I remember sitting, butterflies in my stomach, waiting to go and fight a cause on a local BBC radio station, early one Sunday morning just as the day was dawning.
There was barely another soul in the large expansive BBC building, and I fell to talking with the only other person in reception.
He had not always been a doorman; not so long ago he had been an entertainer on the cruise ships. He was full of tales of the celebs he met. Stephen Fry – what a gentleman, he said.
And as he talked the butterflies subsided and I thought to myself, do you know, young man, you are really rather a good doorman.
He puts the terrified masses at their ease as they come through that door rehearsing their lines. His life is an interesting one, by all accounts , and it does do to lose yourself in someone else’s existence when you’re about to confront a senior member of the clergy on live radio.
The doorman, or indeed doorwoman, is someone to be cultivated.
I have no idea if we met a doorman at Westminster. It was their Open House event, October before last I think, and we were ushered in through considerable, if jovial, security, into the great old hall and onwards to the chambers.
But I would hazard that even prime ministers cultivate their relationship with doormen. For who has greater nerves to calm than a PM?
I have cast iron proof that Benjamin Disraeli talked to doormen.
It comes from the conjecture about the last lines of an English Prime Minister.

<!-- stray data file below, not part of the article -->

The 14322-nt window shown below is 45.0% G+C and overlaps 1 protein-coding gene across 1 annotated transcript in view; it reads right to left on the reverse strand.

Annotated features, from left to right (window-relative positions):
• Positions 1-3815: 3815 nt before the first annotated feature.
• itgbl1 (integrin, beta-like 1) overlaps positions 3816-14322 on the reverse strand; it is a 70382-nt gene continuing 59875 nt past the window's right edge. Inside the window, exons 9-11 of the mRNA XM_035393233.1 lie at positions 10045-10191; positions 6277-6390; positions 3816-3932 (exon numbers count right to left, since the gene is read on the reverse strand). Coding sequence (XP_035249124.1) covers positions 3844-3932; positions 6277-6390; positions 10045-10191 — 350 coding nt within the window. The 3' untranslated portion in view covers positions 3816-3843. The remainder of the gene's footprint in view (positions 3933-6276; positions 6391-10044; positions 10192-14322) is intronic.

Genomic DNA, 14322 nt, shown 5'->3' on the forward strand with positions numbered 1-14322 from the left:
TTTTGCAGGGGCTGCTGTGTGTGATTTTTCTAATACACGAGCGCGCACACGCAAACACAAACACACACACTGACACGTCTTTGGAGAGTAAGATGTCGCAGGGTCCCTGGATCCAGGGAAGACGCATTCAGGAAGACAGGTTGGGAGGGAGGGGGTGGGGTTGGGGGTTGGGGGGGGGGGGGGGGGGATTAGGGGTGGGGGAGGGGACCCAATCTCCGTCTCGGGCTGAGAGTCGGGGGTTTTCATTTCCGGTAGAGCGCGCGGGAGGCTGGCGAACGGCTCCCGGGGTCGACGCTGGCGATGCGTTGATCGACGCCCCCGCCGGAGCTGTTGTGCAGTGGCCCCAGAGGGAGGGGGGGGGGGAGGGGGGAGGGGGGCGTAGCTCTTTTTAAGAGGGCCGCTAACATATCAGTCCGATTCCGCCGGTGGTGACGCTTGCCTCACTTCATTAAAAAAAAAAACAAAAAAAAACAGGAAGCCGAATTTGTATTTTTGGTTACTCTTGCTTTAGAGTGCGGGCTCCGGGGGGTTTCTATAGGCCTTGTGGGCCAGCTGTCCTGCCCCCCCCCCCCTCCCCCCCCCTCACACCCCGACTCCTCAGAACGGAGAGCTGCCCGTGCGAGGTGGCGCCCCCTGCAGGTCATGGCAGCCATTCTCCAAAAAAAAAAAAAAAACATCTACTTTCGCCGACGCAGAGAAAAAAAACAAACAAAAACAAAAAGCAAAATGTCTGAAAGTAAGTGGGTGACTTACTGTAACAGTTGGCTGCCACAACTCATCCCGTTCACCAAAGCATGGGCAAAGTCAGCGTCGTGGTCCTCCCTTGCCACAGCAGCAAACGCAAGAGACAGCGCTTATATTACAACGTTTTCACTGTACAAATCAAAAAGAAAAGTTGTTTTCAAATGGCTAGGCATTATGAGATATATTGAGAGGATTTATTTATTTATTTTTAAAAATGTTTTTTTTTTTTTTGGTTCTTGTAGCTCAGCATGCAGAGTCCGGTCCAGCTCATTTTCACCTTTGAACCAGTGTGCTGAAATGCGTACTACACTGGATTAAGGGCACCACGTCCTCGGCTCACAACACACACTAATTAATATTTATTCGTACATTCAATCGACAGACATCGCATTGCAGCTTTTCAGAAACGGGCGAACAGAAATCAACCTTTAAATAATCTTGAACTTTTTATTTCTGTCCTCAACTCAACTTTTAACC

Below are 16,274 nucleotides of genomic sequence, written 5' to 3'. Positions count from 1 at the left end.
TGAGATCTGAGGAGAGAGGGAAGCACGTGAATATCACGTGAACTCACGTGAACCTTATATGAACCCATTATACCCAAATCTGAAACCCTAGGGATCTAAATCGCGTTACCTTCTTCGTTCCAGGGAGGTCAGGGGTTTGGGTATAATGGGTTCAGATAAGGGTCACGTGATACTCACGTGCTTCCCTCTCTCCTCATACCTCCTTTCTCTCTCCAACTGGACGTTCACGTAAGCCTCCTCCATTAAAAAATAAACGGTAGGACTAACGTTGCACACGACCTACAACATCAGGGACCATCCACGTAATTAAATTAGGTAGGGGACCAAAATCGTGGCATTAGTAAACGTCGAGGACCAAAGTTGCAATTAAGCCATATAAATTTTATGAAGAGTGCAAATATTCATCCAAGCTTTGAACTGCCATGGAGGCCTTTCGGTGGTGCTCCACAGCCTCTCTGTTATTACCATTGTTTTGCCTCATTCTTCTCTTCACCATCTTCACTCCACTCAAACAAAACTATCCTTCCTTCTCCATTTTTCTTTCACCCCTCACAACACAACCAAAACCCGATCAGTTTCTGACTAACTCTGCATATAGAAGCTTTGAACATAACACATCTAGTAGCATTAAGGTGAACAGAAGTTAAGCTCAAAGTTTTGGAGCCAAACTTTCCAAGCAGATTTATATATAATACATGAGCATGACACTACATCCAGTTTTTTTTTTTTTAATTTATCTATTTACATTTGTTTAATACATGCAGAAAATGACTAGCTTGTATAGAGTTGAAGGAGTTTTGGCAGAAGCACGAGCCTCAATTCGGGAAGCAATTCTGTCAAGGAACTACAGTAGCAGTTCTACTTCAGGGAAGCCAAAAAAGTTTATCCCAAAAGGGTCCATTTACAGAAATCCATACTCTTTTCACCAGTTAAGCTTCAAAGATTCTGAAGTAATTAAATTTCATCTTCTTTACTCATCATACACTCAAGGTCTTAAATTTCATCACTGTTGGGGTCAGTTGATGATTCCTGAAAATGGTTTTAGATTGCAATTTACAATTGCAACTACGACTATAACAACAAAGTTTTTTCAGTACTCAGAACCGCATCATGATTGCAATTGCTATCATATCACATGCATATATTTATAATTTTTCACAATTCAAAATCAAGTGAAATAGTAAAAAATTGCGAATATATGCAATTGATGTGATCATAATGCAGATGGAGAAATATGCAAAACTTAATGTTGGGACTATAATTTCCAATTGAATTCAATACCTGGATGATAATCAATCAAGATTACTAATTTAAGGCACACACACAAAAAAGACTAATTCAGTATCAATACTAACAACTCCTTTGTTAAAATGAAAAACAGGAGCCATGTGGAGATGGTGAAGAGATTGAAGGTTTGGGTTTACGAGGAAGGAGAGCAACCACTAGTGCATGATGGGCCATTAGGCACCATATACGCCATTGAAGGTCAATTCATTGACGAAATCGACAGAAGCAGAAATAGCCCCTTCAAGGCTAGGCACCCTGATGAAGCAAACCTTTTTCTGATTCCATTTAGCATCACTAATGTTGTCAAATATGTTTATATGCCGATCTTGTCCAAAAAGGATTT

William Pitt the Younger: political giant, the man who led England against Napoleon, and conversely introduced Income Tax. He kept England from going off its rocker during the French Revolution, though his patience was sorely tried.
His tenure was long and distinguished: he was the youngest ever Prime Minister, taking over at 24, and was still in the post – with only one break -when he died in 1806.
His deathbed conversation is a source of wildly conflicting stories, according to John Ehrman, who talks about it in his book The Younger Pitt: The Consuming Struggle,published in 1996.
Ehrman’s favourite is recorded by James Stanhope, Earl of Chesterfield. The great prime minister’s words were said to be:” Oh, my country! How I leave my country!”
Some, Ehrman says, misread Pitt’s words when they were written down, and quoted him as saying “Oh, my country; how I love my country!” which does seem a little sentimental for an Englishman.
And then there’s George Canning’s take on the last words.He knew they were true because he heard them from the Bishop of Lincoln who was a friend of Pitt. And the bishop takes the poetry out of the situation. “I am sorry to leave the country in such a situation,” he records Pitt as saying apologetically.
But the last word goes to a doorman at the house of Westminster. Benjamin Disraeli claims his authority as the doorman himself, to whom he got chatting one day, as you do. The last words, as quoted by Pitt’s illustrious successor, Disraeli?
“I think I could eat one of Bellamy’s pork pies.”
You have the different versions of history. You are well equipped; and now, who to believe; Chesterfield, the goodly bishop – or the Westminster doorman?